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Chris Blocker

Literary snobbery and other thoughts by Chris Blocker

Review: Borderline

Borderline (The Arcadia Project) - Mishell Baker

I'm not into Fantasy. Nor do I go for investigative mysteries. And I generally don't care much for series. So it's probably a bit of a surprise for everyone that I'd pick up a novel that has every bit of these traits. There are two reasons I did so. One, I want to venture into new reading grounds. I figured that with this wonderful cover and description, Borderline held more promise than most books in the genre. Two, as someone diagnosed with Borderline Personality Disorder, I take a particular interest in books that tackle the subject. Here, our protagonist, Millie, suffers from BPD. My curiosity was piqued.

As a complete novel, Borderline did not impress me as much as my four stars may imply. I didn't buy into Millie or her diagnosis. At the novel's opening, she is under psychiatric watch after a botched suicide attempt—not the kind of safeand careful suicide attempts that characterize much of a Borderline's life, but the final “I truly do not care anymore” attempt. We're to believe Millie has hit rock bottom. By the end of this novel, I would celebrate if Millie had done no more than drag herself out of bed and make her own breakfast. That would certainly be more believable. While I'd like that story, the average genre reader probably wouldn't. Instead, Millie picks up the pieces rather quickly—broken pieces, yes, but she gathers them nonetheless—and begins a journey of self-discovery and supernatural crime fighting.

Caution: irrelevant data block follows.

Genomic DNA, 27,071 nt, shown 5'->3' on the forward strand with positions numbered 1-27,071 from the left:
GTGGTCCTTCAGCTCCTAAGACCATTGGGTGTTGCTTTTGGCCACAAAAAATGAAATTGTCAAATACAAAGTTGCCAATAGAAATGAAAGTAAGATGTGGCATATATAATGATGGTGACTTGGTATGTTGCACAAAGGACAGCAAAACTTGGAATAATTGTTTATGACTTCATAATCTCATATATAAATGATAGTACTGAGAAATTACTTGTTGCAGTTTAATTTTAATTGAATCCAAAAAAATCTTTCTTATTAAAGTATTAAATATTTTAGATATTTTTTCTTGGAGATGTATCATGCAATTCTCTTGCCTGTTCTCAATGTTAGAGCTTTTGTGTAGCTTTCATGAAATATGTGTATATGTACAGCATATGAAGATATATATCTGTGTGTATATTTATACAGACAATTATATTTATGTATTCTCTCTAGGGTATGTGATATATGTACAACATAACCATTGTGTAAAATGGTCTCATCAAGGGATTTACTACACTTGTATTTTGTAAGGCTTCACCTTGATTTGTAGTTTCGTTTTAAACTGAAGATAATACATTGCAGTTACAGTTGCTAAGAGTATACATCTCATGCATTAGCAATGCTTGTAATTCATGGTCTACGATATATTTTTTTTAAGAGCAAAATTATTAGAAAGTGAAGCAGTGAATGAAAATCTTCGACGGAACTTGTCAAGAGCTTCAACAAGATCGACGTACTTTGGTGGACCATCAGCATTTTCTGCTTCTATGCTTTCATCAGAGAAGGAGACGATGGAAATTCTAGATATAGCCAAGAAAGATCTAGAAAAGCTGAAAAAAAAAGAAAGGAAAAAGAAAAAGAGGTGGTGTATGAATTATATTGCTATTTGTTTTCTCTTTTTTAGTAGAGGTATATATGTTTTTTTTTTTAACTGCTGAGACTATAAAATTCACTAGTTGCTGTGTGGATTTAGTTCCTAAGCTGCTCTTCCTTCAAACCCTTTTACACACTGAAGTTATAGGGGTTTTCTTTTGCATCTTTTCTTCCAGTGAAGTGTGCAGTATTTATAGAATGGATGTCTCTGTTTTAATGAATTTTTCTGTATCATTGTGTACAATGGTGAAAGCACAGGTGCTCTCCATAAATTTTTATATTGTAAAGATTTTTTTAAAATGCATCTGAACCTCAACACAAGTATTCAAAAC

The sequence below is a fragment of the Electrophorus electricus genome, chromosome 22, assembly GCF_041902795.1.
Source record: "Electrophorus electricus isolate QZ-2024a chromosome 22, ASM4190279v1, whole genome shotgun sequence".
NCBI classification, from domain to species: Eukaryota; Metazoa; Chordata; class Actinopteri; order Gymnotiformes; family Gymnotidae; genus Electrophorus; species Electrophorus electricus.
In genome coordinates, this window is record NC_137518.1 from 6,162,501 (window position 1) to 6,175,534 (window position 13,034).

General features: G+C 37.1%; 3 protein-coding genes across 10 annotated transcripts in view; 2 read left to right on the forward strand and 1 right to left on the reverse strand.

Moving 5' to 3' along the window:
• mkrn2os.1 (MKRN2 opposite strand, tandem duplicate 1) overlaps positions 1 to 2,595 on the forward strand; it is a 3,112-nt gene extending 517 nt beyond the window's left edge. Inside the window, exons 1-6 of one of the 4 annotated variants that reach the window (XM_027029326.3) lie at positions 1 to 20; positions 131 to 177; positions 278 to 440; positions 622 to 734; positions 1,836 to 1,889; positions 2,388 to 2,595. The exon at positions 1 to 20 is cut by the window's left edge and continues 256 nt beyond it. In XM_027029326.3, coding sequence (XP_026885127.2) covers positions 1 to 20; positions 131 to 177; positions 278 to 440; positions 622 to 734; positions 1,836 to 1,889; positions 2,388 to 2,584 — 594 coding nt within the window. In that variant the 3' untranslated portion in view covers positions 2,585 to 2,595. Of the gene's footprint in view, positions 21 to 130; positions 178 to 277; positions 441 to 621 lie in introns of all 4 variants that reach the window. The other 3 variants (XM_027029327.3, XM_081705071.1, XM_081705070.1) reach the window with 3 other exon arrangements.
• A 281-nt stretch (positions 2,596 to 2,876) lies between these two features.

Maybe this novel and the resulting series of books is really an allegory for the mental health journey. Maybe it's not expected to be realistic—it is Fantasy, after all. But I personally would've been in Millie's corner much more if she'd resembled a person living with BPD, not just a normal person who battles with BPD symptoms when it's convenient to the plot. And I think this is true of all the characters. I liked many of the characters and Baker does a fabulous job of creating a memorable and interesting cast. But these are people who are supposedly some of the craziest, yet they can function and most often do. In this story, I wanted to see paranormal detectives who struggled with the decision of “do I stop evil from infesting the world” or “do I pull the covers back over my head and hope my death is as pathetic as I am”?

Obviously, I had my personal qualms, but as far as Mystery-Fantasy hybrid series go, this was fairly entertaining. Now, I'd originally intended to read the whole series, but I just wasn't that into this first installment, so I don't think I will. It's just not my thing and there are so many other books I'd rather spend my days with. But as a non-reader of the style, I must say that while I didn't enjoy this book as it was intended, I also didn't dislike it. And strong dislike is my normal response to stories that start throwing around magical incantations and fairies and what not.

So my four star rating does not mean “Borderline was as wonderful as the last Toni Morrison novel I read.” There's no comparison. But it is meant to show that it is a pretty good novel for its style. With a little better characterization and some toning down of the action, I might've not stopped at four stars, but I don't want the reader of this review to think I'm growing too soft. If you're into Fantasy Mysteries, I think this is a great choice, but clearly I'm no expert.